Shockingly, somehow, we’ve made if to four hundred episodes. Nearly eight hundred manga reviewed. Hundreds of emails read and dismissed. As it’s definitely a milestone you’d think we would have planned something special to celebrate it. If you’ve listened to us for any length of time then you know we barely remember to show up. So the episode number was a complete surprise to us.Continue reading Manga Pulse 400: Many Hundreds
Weltall and Tim, once again, can never seem to agree on the varying pronunciation of the term for comics depending on the source. There may be an official and sanctioned way to pronounce the subtle differences between manga, manhwa, and manhua but looking them up would take something akin to effort. Even if they wanted to, you’ve come to expect far less and we can’t break with tradition now.Continue reading Manga Pulse 399: Jesus Ladies
Bibliophiles don’t usually make the list of top candidates for most exciting job. We’re pretty sure that they’re ranked just below the people who muck out the stables for for Mel Gibson. Which means we must have a movie centered on just that. The Ninth Gate 1999, staring Johnny Depp before he started mistaking hat and makeup for acting.Continue reading Popcorn Pulse 103: Moron Gate
We’ve managed to barricade ourselves in the lower levers. The main gate failed early on though the gamer geeks took heavy casualties to get it done. The slings of the TV and comic nerds took down our archers. We’re low on arrows and hoping for reinforcements from Animu-land. I would like to believe we can hold it to then but I can hear the drums of the theater kids. They’re singing an acapella version of an incredibly popular song from five years ago. I fear they will press us far too soon.Continue reading Manga Pulse 398: chainsawbaka
Bob Ross always like to say there are no such things as mistakes. Only happy accidents. This is pretty easy to say when you paint for a living in a studio without anyone to backsass you. For those of us living in the twenty first century with access to multiple forms of instant communication, this compounds things and makes mistakes impossible to avoid.
Which is how Weltall and Tim both ended up reviewing the same manhwa, Terror Man. We kick off with our protagonist sitting in class getting challenged by a classmate to rock paper scissors. He never loses because he has “eyes of misfortune” that turn the wrong choice into purple. This also allows him to cheat at tests.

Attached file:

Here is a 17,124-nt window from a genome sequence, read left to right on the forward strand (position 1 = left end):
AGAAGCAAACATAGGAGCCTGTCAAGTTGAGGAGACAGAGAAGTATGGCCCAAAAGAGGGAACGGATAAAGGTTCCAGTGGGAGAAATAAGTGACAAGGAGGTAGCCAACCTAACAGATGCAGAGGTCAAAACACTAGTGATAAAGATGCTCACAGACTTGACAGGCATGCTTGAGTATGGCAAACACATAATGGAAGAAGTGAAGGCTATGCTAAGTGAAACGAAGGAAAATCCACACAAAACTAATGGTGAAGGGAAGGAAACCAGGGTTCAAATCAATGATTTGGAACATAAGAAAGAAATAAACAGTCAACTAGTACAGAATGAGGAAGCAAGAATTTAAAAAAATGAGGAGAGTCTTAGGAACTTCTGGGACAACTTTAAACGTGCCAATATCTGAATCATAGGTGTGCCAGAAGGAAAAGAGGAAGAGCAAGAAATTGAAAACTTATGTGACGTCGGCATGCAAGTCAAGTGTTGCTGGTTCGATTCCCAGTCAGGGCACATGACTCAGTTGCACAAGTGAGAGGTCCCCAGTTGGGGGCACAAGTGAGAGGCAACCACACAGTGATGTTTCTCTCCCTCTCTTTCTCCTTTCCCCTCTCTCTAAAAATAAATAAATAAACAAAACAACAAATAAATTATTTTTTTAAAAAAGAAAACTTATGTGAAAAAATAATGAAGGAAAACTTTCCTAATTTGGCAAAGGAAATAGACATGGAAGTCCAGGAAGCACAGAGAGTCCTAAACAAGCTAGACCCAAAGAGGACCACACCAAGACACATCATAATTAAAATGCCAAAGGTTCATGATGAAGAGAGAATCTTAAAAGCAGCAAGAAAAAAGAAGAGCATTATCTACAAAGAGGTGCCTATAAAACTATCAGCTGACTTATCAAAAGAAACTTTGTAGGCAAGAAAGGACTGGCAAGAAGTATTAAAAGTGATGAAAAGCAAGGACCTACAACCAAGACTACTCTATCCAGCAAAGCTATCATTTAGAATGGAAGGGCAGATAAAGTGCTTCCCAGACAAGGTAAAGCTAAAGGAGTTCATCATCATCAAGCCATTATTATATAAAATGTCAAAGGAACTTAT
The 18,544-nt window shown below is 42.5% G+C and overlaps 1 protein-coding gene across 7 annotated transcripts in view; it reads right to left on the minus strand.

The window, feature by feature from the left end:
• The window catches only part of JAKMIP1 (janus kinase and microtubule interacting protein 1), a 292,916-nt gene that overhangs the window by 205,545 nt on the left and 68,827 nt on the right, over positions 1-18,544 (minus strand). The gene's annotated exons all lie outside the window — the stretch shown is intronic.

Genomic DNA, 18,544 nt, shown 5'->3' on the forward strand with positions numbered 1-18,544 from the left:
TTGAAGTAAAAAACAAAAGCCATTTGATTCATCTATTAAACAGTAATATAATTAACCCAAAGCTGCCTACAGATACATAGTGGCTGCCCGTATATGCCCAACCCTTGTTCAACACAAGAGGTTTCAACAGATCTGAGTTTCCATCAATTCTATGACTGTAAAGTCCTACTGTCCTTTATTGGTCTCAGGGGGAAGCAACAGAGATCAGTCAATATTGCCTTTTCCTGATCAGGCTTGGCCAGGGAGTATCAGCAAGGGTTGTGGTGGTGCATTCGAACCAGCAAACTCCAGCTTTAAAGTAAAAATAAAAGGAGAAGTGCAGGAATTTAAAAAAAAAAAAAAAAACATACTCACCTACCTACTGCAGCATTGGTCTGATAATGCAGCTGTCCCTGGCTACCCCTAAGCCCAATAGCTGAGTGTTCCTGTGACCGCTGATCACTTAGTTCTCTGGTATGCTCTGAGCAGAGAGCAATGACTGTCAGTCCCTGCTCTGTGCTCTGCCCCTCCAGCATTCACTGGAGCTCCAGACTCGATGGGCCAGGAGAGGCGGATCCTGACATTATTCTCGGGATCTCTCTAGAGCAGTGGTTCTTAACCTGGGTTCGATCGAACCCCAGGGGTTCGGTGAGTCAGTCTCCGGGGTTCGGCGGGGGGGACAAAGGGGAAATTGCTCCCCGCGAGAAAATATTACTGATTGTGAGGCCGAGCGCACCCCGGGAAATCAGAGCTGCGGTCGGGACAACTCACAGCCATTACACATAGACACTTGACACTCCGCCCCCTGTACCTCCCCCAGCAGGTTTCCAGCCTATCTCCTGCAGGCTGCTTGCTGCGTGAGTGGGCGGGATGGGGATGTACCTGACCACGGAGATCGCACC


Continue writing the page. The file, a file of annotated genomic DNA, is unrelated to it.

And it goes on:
Luckily the author knows we’re not interested in seeing this develop into some love triangle at school because a transfer student shows up and is purple. He goes to the mall with his dad’s live in maid. She’s from Russia and loves pressing her large breasts into his face to tease him. When he tells her he sees the building is purple and figures it will collapse, she asks him how they should evacuate people.
They, reasonably, come to the conclusion that no one will believe the place will collapse without evidence. Instead of pulling the fire alarm, she calls a friend to bring over guns so they can spook everyone out by pretending to be terrorists. Yes, that is a much better plan than calling in a bomb threat.
Tim read ahead a bit further than Weltall and found this appears to be the start of a theme where the protagonist runs into a disaster and decides to dress up as a terrorist to save people. It manages to land firmly in Read It Now territory.
Deep in the heart of the South American mountains there is a place, hidden among the peaks. There, artisans follow the craft of their ancestors, working with techniques that have remained unchanged for generations. All to make garbage that’s easily inferior to tools purchased at any big box store. Proving traditions can be stupid.
Tim reviews Prison School. The premise starts off simply enough. A school formerly restricted to girls only has decided to coed. How could this go wrong in a manga? Five guys decide to try and sneak a peek at the girls bath and get caught. The student council decides to punish them by placing them in prison uniforms and in a small prison on school grounds. It’s optional for the boys but if they don’t decide to participate, they’ll be expelled. It gets a Read It Now.
Weltall’s Hunter Age changes things up by being a full color comic. The first two chapters begin setting up a tragedy which befalls the kingdom. Then we flash forward sixteen years, just long enough for one of the protagonists to grow up and be clueless about it. When a prince has to escape assassins and plows directly into protagonist, the adventure begins. It gets a Crackers.